Monday’s print papers take up the story first reported Sunday by largest circulation daily Helsingin Sanomat, in which Chancellor of Justice Jaakko Jonkka slammed Juha Sipilä’s government for attempting to hastily push through a host of new laws, many of which were poorly drafted and some of which failed to pass the constitutional test. Jonkka told HS that the government had summarily dismissed his views on flawed legislation.
Legal experts and opposition parties wasted no time in condemning the government’s approach to drafting bills, with political science Professor Göran Djupsund of Turku’s Åbo Akademi suggesting that it was time for the government to step aside.
Responding to the latest controversy swirling around his government, Prime Minister Juha Sipilä wrote in his blog Sunday that Jonkka’s assertions were serious but that his administration was aware of the problems and had already intervened and reacted to the issue. He said that he would further discuss the matter with the Chancellor upon his return from sick leave.
Chancellor: One person can't torpedo Parliament
Tabloid daily Ilta-Sanomat explains that draft legislation is prepared by ministry officials, following which bills are reviewed by the cabinet before going to lawmakers to be discussed. Jonkka told IS that the role of the Chancellor of Justice is to review legislation in advance to determine its constitutionality.
Jonkka admitted however, that he did not write any dissenting opinions about sub-par legislation.
"If in a case that is open to interpretation the government decides to take a bill to Parliament, we cannot stop it. Nor is it appropriate in the legal system for one person to be able to torpedo the right of the Parliament and its Constitutional Committee to process the bill in the manner that these organs should," he said.
Papers list examples of unconstitutional bills
Another tabloid, Iltalehti, lists three pieces of legislation in which the government overlooked constitutional considerations and was later forced to withdraw them because of the oversight. The first involved a bill to pay persons granted asylum 90 percent of the daily unemployment allowance as integration support. Experts found that the proposal would have put asylum seekers granted residence permits on an unequal footing compared to others.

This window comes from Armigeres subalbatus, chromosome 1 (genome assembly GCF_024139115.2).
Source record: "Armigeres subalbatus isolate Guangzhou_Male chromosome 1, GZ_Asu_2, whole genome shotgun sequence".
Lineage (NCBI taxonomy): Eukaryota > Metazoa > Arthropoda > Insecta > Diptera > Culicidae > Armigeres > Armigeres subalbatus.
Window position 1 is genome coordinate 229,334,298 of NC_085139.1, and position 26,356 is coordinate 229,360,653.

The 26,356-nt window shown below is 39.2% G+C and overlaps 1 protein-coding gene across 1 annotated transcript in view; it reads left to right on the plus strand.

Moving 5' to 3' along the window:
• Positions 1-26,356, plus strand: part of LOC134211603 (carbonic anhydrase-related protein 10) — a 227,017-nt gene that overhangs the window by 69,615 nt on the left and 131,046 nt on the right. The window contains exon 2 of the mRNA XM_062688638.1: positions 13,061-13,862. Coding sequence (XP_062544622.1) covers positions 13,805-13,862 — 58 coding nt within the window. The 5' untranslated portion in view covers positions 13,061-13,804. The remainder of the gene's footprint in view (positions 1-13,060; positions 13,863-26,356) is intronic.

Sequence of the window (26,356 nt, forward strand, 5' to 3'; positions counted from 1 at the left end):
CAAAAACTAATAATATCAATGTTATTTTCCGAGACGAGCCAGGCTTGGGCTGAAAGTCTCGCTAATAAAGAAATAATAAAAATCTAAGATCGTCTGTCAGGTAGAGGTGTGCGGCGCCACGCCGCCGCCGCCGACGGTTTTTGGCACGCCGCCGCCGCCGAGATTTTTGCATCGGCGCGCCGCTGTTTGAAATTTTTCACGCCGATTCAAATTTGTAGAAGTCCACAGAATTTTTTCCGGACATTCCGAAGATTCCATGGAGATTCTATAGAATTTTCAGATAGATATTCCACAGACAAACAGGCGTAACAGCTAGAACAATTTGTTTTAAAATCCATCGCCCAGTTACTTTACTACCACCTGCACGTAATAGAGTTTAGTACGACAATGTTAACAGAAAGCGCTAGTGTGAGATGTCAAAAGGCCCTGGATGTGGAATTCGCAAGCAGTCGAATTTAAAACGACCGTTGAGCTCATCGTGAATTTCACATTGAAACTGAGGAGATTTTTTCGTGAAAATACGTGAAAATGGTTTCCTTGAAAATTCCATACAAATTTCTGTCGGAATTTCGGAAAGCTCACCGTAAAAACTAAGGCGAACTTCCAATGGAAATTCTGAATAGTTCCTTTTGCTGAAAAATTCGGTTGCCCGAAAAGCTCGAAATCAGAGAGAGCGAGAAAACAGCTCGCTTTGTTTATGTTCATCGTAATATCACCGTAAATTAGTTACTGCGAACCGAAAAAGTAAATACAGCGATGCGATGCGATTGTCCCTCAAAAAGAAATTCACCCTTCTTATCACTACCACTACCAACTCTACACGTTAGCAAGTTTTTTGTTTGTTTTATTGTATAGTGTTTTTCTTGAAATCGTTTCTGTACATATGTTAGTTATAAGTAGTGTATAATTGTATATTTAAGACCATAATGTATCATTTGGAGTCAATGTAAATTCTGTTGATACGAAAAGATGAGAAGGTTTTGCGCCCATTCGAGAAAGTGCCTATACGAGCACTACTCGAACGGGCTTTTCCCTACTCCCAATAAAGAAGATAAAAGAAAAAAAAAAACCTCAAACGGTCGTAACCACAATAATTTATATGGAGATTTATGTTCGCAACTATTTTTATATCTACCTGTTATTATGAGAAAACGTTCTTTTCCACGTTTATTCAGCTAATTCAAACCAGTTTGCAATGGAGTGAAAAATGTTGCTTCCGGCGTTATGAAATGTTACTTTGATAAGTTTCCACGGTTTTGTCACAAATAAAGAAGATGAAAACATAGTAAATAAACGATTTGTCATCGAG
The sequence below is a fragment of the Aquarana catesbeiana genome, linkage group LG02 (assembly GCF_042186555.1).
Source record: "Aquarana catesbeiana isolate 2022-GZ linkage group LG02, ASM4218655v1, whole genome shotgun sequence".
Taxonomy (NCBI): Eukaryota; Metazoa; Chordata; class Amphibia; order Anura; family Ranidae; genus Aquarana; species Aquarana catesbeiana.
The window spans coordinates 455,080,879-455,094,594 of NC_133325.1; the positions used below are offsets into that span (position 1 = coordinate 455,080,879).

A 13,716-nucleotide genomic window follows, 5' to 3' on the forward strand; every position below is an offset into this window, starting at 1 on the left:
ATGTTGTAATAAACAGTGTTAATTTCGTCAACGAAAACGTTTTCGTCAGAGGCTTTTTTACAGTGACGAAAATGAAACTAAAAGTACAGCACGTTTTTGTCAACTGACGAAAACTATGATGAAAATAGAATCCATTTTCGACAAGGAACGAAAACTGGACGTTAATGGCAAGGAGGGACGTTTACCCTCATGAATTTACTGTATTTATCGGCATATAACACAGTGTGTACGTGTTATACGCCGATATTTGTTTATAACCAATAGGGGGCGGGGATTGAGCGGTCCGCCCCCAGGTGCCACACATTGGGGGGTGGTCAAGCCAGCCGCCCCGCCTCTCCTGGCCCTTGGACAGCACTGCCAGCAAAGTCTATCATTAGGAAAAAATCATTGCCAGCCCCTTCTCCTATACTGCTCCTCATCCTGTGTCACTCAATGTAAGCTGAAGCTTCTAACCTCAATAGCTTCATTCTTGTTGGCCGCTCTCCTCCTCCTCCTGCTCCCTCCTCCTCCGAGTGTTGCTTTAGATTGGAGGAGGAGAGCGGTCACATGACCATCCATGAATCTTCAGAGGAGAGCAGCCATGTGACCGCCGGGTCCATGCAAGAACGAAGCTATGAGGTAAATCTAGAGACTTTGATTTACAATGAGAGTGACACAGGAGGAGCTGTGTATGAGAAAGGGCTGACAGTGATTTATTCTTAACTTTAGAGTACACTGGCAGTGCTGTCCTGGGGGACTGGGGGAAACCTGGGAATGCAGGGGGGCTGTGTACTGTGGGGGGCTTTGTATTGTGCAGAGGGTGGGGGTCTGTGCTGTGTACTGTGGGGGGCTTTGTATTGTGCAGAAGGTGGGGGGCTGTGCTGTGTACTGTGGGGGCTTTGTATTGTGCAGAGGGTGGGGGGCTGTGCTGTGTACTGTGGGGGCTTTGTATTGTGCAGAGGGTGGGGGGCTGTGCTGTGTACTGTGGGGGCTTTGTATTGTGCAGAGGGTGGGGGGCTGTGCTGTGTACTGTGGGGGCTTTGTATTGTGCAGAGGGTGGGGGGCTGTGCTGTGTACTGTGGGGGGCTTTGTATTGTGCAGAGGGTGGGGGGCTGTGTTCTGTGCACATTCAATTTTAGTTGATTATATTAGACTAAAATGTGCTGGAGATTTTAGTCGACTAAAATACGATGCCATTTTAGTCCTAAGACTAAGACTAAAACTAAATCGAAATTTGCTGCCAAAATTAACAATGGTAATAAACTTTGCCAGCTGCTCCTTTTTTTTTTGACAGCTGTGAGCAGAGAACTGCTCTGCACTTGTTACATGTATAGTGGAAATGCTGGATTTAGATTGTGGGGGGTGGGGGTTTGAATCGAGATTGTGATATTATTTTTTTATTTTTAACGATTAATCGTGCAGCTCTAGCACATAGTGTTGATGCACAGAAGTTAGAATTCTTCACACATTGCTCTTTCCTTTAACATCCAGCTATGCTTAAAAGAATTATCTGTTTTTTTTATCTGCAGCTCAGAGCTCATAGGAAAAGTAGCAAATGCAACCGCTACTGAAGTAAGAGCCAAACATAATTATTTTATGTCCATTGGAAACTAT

The second time the government ran afoul of the constitution was when it tried to introduce new legislation to double day fines for traffic violations and increase the maximum spot fine, claiming it needed the expected 56 million in additional income to patch up government coffers. That bill was also binned because constitutional experts ruled that the government’s money crunch could not be the reason for deciding on punitive sanctions.
The government was also forced to pull back so-called "active repentance" legislation that would allow persons who’d failed to pay taxes on undeclared income to avoid sanctions if they made a clean breast of their secret earnings – usually stashed abroad. The Constitutional Law Committee said government could not give special treatment to any group of people, especially a group involved in wrongdoing.
Poll finds "oppressive" atmosphere in Finland
Leaving politics behind, Iltalehti reports that a new poll by Finnish media group Alma Media finds that 80 percent of people in Finland find the current atmosphere to be oppressive. The media organisation asked respondents how they felt about the current mood in the country. Some 52 percent said they found the overall climate to be slightly oppressive, while 22 percent said it was somewhat so and six percent said it was very oppressive. Just 17 percent said they did not find the current mood to be in any way oppressive.
Helsinki University European history docent Oula Silvennoinen told Iltalehti that he had observed a hardening of the discussion around immigration in Finland and noted that society had become polarised.
"We are gathering in tribes and beginning to see others as enemies and traitors. People who disagree are no longer people with different opinions, but traitors who directly threaten me and are destroying Finland."
Helsinki's most costly - and cheapest - bus services
Helsingin Sanomat’s city pages take readers on a scenic bus ride through the region’s northeastern extremes, where bus number 91 serves mainly school-bound children in sparsely-populated areas. According to HS it costs the city 14 euros a head to provide the service, making it one of the most expensive in the region, especially compared to the average cost per ride of 1.60 euros. The figure includes the driver’s pay, the cost of running the bus, service and fuel.
At the other end of the spectrum, bus number 82 running from Herttoniemi to Itäkeskus has the lightest touch on taxpayers, with each ride costing just 60 cents. Number 82 is a metro feeder service and public transport service designer Miska Peura said that the majority of the cheapest and highest demand lines in the city are metro feeder buses operating in densely-populated areas.
Helsinki Regional Transport HSL notes however, that service buses are the most expensive of all, featuring costs that run upwards of 100 euros per ride. They are mainly supplementary services that run on routes not covered by regular buses and serve the elderly as well as people with mobility or other disabilities.